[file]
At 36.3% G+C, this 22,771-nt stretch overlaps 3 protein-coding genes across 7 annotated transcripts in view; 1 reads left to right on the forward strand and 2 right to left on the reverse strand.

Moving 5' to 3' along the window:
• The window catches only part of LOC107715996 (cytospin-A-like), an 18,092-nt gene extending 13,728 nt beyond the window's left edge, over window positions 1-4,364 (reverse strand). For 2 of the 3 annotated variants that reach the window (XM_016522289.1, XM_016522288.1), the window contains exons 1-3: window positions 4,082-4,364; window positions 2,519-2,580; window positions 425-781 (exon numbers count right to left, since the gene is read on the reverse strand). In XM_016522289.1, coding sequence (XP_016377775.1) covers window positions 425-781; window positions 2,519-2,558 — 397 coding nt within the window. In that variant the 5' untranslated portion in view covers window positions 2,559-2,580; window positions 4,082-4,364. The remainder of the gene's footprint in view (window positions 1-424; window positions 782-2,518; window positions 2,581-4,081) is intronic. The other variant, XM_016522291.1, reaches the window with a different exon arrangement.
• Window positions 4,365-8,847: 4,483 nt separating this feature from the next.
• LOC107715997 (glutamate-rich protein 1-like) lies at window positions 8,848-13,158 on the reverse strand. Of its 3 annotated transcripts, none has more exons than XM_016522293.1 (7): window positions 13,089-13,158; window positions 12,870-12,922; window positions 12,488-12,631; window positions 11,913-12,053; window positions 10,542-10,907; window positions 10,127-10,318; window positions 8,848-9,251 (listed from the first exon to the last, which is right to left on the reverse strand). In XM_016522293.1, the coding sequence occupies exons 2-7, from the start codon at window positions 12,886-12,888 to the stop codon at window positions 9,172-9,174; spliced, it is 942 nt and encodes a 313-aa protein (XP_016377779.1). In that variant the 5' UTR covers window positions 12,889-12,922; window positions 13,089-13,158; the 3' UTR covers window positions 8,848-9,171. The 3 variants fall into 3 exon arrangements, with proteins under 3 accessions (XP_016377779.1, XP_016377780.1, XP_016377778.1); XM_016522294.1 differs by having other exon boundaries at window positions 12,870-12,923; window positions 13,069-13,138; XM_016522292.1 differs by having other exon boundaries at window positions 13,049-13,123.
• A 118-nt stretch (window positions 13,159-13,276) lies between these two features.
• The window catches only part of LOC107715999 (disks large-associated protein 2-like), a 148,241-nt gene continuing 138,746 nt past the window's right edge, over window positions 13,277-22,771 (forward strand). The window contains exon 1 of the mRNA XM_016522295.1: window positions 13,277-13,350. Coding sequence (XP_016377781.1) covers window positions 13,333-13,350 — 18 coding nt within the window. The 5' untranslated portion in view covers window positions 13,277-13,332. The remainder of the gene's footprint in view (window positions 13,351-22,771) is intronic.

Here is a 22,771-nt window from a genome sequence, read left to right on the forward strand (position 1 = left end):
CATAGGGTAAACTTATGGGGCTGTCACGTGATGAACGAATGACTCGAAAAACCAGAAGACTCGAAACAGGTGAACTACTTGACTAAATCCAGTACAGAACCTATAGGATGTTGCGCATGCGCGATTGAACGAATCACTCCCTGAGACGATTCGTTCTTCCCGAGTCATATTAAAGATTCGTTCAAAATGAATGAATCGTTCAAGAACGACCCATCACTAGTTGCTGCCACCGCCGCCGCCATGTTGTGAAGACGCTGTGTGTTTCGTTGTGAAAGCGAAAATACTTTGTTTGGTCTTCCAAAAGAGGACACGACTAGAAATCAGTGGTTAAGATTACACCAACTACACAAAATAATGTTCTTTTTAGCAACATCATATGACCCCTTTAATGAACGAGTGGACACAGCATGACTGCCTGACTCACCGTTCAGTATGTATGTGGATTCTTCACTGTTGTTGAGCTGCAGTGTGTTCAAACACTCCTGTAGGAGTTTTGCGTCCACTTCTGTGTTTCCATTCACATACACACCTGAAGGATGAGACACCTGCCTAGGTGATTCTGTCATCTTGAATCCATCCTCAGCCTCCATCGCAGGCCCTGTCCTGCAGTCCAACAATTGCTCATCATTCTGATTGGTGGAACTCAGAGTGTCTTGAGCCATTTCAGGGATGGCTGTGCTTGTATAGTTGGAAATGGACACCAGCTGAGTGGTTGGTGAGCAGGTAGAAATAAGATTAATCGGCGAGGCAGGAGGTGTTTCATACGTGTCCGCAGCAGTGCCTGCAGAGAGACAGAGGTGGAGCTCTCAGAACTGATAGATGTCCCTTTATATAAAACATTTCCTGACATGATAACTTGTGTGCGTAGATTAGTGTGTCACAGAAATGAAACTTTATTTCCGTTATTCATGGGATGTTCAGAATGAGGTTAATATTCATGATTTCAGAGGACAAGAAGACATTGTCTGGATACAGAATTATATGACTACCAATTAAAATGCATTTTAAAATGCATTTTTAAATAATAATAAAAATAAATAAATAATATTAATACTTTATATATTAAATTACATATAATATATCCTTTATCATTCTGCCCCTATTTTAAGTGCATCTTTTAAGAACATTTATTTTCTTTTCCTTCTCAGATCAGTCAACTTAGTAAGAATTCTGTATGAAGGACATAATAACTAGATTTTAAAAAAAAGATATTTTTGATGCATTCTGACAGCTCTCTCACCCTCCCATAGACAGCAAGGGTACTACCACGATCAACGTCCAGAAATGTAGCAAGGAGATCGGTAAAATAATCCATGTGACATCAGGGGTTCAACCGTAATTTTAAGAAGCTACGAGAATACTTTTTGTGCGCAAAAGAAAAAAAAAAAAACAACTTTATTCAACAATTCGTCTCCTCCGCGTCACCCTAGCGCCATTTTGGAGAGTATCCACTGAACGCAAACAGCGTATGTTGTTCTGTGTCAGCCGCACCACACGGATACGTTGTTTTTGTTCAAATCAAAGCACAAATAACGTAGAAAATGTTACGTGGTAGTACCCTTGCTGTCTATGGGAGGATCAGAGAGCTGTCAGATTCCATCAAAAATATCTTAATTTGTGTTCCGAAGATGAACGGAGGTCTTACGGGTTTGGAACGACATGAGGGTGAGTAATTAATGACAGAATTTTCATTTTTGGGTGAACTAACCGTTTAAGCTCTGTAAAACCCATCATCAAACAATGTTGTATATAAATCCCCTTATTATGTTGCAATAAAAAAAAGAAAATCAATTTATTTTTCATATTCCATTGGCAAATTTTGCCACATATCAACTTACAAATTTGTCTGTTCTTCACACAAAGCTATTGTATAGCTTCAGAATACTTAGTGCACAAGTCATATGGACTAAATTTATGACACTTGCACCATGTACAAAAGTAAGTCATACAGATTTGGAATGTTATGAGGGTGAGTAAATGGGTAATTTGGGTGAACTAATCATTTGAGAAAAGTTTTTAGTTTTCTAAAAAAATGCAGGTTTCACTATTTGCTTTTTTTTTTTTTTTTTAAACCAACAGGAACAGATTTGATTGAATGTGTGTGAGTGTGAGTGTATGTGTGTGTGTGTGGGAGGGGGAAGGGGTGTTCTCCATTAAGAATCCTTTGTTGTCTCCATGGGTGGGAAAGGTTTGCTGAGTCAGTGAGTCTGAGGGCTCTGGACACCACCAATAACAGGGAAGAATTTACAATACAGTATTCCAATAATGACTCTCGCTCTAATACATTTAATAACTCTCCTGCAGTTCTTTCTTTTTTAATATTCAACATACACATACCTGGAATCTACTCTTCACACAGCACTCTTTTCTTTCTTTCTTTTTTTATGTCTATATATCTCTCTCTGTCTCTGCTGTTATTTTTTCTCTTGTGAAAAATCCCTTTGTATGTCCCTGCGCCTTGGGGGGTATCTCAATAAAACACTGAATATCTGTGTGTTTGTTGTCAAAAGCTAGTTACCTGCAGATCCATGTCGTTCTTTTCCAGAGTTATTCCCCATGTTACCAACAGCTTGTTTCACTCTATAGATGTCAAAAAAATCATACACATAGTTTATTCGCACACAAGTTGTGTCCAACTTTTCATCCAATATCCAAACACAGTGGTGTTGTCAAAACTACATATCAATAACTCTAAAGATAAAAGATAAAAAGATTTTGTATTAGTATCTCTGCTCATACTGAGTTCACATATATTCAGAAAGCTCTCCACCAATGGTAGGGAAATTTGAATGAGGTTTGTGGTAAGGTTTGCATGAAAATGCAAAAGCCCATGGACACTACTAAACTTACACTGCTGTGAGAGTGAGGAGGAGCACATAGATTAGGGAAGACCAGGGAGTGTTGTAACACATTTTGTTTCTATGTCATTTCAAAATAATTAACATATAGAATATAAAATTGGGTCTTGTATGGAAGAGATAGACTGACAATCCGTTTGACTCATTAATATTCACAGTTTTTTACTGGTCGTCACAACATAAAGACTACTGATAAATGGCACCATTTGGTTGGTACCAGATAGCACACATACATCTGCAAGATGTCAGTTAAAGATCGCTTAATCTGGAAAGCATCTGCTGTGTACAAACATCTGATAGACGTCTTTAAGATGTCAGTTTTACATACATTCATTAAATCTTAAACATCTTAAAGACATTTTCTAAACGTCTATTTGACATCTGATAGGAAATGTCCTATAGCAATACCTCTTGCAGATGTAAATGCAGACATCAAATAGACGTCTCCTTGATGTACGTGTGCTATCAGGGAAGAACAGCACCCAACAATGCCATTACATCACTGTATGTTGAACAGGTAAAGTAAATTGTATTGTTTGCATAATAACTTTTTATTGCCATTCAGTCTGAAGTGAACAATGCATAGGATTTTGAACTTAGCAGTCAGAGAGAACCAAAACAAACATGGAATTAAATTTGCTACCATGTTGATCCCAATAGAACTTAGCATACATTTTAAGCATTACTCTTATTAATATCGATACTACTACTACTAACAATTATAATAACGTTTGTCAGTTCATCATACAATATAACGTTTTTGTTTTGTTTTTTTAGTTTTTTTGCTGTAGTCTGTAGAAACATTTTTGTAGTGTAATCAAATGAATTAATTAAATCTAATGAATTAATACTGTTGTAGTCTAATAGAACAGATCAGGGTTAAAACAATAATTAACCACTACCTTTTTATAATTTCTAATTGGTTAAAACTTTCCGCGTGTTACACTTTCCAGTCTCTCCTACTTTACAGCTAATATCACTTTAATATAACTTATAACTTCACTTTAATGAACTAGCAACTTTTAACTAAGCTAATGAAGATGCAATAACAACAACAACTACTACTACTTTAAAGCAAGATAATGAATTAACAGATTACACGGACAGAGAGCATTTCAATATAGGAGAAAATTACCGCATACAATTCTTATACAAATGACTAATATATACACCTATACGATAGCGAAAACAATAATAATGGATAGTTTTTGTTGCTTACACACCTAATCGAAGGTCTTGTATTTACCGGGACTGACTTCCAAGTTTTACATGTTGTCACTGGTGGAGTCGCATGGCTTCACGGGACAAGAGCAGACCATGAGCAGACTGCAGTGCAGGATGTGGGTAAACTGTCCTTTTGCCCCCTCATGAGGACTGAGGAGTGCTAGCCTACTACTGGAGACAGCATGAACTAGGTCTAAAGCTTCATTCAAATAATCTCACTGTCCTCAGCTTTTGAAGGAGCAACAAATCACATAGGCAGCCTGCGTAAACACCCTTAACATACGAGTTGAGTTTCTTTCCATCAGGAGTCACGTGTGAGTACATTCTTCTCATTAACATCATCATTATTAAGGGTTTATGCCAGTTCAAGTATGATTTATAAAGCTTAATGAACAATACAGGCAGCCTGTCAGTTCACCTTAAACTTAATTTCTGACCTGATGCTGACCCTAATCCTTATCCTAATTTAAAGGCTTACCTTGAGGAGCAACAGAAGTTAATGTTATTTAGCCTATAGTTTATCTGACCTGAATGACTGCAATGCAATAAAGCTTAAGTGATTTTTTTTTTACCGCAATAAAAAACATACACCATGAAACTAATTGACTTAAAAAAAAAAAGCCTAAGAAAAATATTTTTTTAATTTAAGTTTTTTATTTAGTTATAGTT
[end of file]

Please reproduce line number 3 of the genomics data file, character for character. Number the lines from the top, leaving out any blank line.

• The window catches only part of LOC107715996 (cytospin-A-like), an 18,092-nt gene extending 13,728 nt beyond the window's left edge, over window positions 1-4,364 (reverse strand). For 2 of the 3 annotated variants that reach the window (XM_016522289.1, XM_016522288.1), the window contains exons 1-3: window positions 4,082-4,364; window positions 2,519-2,580; window positions 425-781 (exon numbers count right to left, since the gene is read on the reverse strand). In XM_016522289.1, coding sequence (XP_016377775.1) covers window positions 425-781; window positions 2,519-2,558 — 397 coding nt within the window. In that variant the 5' untranslated portion in view covers window positions 2,559-2,580; window positions 4,082-4,364. The remainder of the gene's footprint in view (window positions 1-424; window positions 782-2,518; window positions 2,581-4,081) is intronic. The other variant, XM_016522291.1, reaches the window with a different exon arrangement.